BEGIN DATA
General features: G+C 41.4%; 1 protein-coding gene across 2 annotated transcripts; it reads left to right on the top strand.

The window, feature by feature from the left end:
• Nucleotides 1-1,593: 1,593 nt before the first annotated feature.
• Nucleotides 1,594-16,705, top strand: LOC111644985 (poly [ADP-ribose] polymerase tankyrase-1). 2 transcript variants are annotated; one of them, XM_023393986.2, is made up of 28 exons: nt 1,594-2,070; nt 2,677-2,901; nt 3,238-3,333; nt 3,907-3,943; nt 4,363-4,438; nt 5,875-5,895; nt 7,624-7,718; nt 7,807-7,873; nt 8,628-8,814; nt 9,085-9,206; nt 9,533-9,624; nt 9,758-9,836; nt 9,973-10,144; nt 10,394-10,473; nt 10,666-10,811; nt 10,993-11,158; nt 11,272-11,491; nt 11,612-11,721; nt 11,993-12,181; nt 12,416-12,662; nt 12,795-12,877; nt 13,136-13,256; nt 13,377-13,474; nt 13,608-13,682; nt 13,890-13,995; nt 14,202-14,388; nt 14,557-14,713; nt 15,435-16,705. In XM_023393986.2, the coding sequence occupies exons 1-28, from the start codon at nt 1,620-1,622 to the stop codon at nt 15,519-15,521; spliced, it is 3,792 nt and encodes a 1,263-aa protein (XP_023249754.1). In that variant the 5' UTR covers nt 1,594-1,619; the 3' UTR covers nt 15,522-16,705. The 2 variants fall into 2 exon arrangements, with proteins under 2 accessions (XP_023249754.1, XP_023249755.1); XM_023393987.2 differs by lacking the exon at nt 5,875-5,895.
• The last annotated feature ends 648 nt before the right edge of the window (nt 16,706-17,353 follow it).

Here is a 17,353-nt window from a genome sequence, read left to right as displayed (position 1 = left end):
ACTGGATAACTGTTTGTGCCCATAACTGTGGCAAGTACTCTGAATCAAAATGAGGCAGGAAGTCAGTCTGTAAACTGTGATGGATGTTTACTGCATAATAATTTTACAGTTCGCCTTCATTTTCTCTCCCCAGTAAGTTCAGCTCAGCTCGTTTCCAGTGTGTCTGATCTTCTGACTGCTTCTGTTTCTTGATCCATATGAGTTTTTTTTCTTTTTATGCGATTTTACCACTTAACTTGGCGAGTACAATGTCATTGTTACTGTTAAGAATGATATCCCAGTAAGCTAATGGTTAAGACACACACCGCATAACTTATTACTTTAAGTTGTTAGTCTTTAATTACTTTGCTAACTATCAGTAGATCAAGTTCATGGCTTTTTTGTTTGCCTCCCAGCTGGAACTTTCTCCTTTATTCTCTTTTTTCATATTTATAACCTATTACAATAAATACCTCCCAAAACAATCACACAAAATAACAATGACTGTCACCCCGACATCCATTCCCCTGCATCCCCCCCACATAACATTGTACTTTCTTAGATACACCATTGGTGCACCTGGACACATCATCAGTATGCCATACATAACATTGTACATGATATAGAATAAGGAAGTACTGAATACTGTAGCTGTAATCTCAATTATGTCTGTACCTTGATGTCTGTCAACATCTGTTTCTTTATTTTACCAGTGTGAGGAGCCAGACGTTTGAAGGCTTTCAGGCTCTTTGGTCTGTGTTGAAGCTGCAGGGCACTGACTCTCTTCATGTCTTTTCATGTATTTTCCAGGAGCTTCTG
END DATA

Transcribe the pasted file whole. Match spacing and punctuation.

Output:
General features: G+C 41.4%; 1 protein-coding gene across 2 annotated transcripts; it reads left to right on the top strand.

The window, feature by feature from the left end:
• Nucleotides 1-1,593: 1,593 nt before the first annotated feature.
• Nucleotides 1,594-16,705, top strand: LOC111644985 (poly [ADP-ribose] polymerase tankyrase-1). 2 transcript variants are annotated; one of them, XM_023393986.2, is made up of 28 exons: nt 1,594-2,070; nt 2,677-2,901; nt 3,238-3,333; nt 3,907-3,943; nt 4,363-4,438; nt 5,875-5,895; nt 7,624-7,718; nt 7,807-7,873; nt 8,628-8,814; nt 9,085-9,206; nt 9,533-9,624; nt 9,758-9,836; nt 9,973-10,144; nt 10,394-10,473; nt 10,666-10,811; nt 10,993-11,158; nt 11,272-11,491; nt 11,612-11,721; nt 11,993-12,181; nt 12,416-12,662; nt 12,795-12,877; nt 13,136-13,256; nt 13,377-13,474; nt 13,608-13,682; nt 13,890-13,995; nt 14,202-14,388; nt 14,557-14,713; nt 15,435-16,705. In XM_023393986.2, the coding sequence occupies exons 1-28, from the start codon at nt 1,620-1,622 to the stop codon at nt 15,519-15,521; spliced, it is 3,792 nt and encodes a 1,263-aa protein (XP_023249754.1). In that variant the 5' UTR covers nt 1,594-1,619; the 3' UTR covers nt 15,522-16,705. The 2 variants fall into 2 exon arrangements, with proteins under 2 accessions (XP_023249754.1, XP_023249755.1); XM_023393987.2 differs by lacking the exon at nt 5,875-5,895.
• The last annotated feature ends 648 nt before the right edge of the window (nt 16,706-17,353 follow it).

Here is a 17,353-nt window from a genome sequence, read left to right as displayed (position 1 = left end):
ACTGGATAACTGTTTGTGCCCATAACTGTGGCAAGTACTCTGAATCAAAATGAGGCAGGAAGTCAGTCTGTAAACTGTGATGGATGTTTACTGCATAATAATTTTACAGTTCGCCTTCATTTTCTCTCCCCAGTAAGTTCAGCTCAGCTCGTTTCCAGTGTGTCTGATCTTCTGACTGCTTCTGTTTCTTGATCCATATGAGTTTTTTTTCTTTTTATGCGATTTTACCACTTAACTTGGCGAGTACAATGTCATTGTTACTGTTAAGAATGATATCCCAGTAAGCTAATGGTTAAGACACACACCGCATAACTTATTACTTTAAGTTGTTAGTCTTTAATTACTTTGCTAACTATCAGTAGATCAAGTTCATGGCTTTTTTGTTTGCCTCCCAGCTGGAACTTTCTCCTTTATTCTCTTTTTTCATATTTATAACCTATTACAATAAATACCTCCCAAAACAATCACACAAAATAACAATGACTGTCACCCCGACATCCATTCCCCTGCATCCCCCCCACATAACATTGTACTTTCTTAGATACACCATTGGTGCACCTGGACACATCATCAGTATGCCATACATAACATTGTACATGATATAGAATAAGGAAGTACTGAATACTGTAGCTGTAATCTCAATTATGTCTGTACCTTGATGTCTGTCAACATCTGTTTCTTTATTTTACCAGTGTGAGGAGCCAGACGTTTGAAGGCTTTCAGGCTCTTTGGTCTGTGTTGAAGCTGCAGGGCACTGACTCTCTTCATGTCTTTTCATGTATTTTCCAGGAGCTTCTG